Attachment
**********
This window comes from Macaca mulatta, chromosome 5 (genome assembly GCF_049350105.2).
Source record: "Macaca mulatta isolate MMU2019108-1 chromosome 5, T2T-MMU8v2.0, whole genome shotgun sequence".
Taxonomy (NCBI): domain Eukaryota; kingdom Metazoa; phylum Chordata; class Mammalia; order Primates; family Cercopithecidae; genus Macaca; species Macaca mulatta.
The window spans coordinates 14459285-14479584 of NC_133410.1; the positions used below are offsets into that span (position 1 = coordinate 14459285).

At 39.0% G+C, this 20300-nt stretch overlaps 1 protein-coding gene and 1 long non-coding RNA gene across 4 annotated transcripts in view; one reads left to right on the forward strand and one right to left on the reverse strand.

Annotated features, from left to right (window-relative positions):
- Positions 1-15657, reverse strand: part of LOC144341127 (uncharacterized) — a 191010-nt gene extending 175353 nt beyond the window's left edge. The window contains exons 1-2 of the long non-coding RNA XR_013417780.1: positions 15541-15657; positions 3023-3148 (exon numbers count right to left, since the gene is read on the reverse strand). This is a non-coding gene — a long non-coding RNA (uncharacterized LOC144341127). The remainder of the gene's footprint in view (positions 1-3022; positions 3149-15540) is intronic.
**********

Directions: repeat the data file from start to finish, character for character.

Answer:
This window comes from Macaca mulatta, chromosome 5 (genome assembly GCF_049350105.2).
Source record: "Macaca mulatta isolate MMU2019108-1 chromosome 5, T2T-MMU8v2.0, whole genome shotgun sequence".
Taxonomy (NCBI): domain Eukaryota; kingdom Metazoa; phylum Chordata; class Mammalia; order Primates; family Cercopithecidae; genus Macaca; species Macaca mulatta.
The window spans coordinates 14459285-14479584 of NC_133410.1; the positions used below are offsets into that span (position 1 = coordinate 14459285).

At 39.0% G+C, this 20300-nt stretch overlaps 1 protein-coding gene and 1 long non-coding RNA gene across 4 annotated transcripts in view; one reads left to right on the forward strand and one right to left on the reverse strand.

Annotated features, from left to right (window-relative positions):
- Positions 1-15657, reverse strand: part of LOC144341127 (uncharacterized) — a 191010-nt gene extending 175353 nt beyond the window's left edge. The window contains exons 1-2 of the long non-coding RNA XR_013417780.1: positions 15541-15657; positions 3023-3148 (exon numbers count right to left, since the gene is read on the reverse strand). This is a non-coding gene — a long non-coding RNA (uncharacterized LOC144341127). The remainder of the gene's footprint in view (positions 1-3022; positions 3149-15540) is intronic.